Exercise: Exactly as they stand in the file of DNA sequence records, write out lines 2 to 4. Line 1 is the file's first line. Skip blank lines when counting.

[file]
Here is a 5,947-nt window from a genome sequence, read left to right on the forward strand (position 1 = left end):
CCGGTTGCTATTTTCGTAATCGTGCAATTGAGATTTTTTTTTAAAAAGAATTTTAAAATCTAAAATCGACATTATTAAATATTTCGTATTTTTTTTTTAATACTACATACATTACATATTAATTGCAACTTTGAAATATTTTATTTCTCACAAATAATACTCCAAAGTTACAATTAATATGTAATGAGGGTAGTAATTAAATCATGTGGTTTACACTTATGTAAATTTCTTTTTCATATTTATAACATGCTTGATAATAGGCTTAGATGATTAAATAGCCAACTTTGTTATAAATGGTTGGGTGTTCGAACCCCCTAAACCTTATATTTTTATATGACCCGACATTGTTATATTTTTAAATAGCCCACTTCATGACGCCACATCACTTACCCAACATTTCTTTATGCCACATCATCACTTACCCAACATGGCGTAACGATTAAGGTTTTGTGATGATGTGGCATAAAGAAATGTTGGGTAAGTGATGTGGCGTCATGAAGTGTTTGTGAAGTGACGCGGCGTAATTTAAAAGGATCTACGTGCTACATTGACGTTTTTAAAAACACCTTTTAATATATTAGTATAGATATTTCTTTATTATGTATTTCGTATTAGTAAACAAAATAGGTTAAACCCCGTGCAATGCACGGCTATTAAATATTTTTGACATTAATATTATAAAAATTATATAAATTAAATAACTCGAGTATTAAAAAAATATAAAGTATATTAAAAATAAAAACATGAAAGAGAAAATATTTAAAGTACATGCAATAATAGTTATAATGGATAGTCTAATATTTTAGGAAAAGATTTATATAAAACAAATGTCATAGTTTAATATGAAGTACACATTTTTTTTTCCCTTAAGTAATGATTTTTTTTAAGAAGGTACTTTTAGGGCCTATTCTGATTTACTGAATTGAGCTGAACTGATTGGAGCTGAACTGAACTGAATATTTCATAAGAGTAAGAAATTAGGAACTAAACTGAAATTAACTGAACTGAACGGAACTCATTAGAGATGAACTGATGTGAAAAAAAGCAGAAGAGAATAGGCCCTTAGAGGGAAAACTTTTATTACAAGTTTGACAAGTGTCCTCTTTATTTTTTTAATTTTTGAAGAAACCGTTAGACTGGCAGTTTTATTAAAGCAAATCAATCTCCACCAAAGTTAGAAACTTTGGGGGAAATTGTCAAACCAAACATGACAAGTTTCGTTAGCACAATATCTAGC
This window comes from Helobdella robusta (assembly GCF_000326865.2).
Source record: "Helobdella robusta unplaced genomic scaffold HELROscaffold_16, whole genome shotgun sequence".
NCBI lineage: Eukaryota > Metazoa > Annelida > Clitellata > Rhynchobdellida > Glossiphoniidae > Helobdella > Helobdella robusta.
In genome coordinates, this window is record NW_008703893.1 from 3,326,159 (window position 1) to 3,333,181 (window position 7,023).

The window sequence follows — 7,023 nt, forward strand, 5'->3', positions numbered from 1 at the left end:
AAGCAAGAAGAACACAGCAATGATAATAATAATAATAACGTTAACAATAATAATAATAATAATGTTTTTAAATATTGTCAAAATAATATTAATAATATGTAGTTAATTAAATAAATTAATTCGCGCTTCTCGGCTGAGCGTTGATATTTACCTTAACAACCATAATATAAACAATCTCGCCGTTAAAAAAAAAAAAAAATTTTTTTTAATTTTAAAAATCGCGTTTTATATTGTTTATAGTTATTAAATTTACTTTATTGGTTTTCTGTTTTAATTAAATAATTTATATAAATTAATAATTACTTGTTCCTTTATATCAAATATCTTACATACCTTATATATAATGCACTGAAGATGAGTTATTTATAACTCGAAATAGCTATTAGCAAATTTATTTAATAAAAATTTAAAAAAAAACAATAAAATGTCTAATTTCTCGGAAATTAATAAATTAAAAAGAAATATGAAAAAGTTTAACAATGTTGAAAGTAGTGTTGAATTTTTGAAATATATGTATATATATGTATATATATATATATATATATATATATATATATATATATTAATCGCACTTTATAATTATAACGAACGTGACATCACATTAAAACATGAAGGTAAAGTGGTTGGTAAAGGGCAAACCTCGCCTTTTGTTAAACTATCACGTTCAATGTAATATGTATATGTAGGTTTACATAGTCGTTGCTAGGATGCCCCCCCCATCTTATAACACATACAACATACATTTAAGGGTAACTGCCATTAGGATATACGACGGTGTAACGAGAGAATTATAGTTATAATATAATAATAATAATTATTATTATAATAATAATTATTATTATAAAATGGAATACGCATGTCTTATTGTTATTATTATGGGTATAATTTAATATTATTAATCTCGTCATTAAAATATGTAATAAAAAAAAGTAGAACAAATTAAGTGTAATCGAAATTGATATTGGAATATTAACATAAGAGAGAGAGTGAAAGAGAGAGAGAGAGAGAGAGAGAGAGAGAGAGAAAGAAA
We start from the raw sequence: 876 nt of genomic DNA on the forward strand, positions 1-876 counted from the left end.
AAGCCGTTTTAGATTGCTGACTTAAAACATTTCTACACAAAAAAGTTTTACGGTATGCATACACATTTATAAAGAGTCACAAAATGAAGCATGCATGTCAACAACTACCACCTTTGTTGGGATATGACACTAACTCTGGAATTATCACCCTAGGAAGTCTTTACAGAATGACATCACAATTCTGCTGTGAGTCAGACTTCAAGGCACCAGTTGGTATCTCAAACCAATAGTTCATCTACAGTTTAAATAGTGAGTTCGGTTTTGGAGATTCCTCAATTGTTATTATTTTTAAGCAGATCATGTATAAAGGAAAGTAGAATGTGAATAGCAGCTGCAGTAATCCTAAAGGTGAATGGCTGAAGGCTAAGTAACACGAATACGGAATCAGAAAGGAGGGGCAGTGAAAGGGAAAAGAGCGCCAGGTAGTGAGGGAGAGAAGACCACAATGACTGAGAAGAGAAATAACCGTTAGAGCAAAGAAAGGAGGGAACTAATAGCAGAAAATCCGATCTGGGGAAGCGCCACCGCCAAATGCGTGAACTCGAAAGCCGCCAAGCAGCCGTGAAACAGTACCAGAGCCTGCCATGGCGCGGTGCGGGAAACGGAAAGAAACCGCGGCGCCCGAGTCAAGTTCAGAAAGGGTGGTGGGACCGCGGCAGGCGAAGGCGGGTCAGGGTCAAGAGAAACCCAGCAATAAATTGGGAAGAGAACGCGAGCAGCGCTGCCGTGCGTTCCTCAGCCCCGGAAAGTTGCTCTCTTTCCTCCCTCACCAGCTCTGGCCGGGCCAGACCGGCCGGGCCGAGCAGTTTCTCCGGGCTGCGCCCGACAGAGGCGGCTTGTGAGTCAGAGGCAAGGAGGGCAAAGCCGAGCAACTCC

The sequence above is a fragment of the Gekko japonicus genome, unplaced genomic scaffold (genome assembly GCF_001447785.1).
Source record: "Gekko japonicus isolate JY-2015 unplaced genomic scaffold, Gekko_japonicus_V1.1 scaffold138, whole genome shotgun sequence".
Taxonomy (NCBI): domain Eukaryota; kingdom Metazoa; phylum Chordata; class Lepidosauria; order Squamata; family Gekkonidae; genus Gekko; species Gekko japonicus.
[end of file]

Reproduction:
CCGGTTGCTATTTTCGTAATCGTGCAATTGAGATTTTTTTTTAAAAAGAATTTTAAAATCTAAAATCGACATTATTAAATATTTCGTATTTTTTTTTTAATACTACATACATTACATATTAATTGCAACTTTGAAATATTTTATTTCTCACAAATAATACTCCAAAGTTACAATTAATATGTAATGAGGGTAGTAATTAAATCATGTGGTTTACACTTATGTAAATTTCTTTTTCATATTTATAACATGCTTGATAATAGGCTTAGATGATTAAATAGCCAACTTTGTTATAAATGGTTGGGTGTTCGAACCCCCTAAACCTTATATTTTTATATGACCCGACATTGTTATATTTTTAAATAGCCCACTTCATGACGCCACATCACTTACCCAACATTTCTTTATGCCACATCATCACTTACCCAACATGGCGTAACGATTAAGGTTTTGTGATGATGTGGCATAAAGAAATGTTGGGTAAGTGATGTGGCGTCATGAAGTGTTTGTGAAGTGACGCGGCGTAATTTAAAAGGATCTACGTGCTACATTGACGTTTTTAAAAACACCTTTTAATATATTAGTATAGATATTTCTTTATTATGTATTTCGTATTAGTAAACAAAATAGGTTAAACCCCGTGCAATGCACGGCTATTAAATATTTTTGACATTAATATTATAAAAATTATATAAATTAAATAACTCGAGTATTAAAAAAATATAAAGTATATTAAAAATAAAAACATGAAAGAGAAAATATTTAAAGTACATGCAATAATAGTTATAATGGATAGTCTAATATTTTAGGAAAAGATTTATATAAAACAAATGTCATAGTTTAATATGAAGTACACATTTTTTTTTCCCTTAAGTAATGATTTTTTTTAAGAAGGTACTTTTAGGGCCTATTCTGATTTACTGAATTGAGCTGAACTGATTGGAGCTGAACTGAACTGAATATTTCATAAGAGTAAGAAATTAGGAACTAAACTGAAATTAACTGAACTGAACGGAACTCATTAGAGATGAACTGATGTGAAAAAAAGCAGAAGAGAATAGGCCCTTAGAGGGAAAACTTTTATTACAAGTTTGACAAGTGTCCTCTTTATTTTTTTAATTTTTGAAGAAACCGTTAGACTGGCAGTTTTATTAAAGCAAATCAATCTCCACCAAAGTTAGAAACTTTGGGGGAAATTGTCAAACCAAACATGACAAGTTTCGTTAGCACAATATCTAGC
This window comes from Helobdella robusta (assembly GCF_000326865.2).
Source record: "Helobdella robusta unplaced genomic scaffold HELROscaffold_16, whole genome shotgun sequence".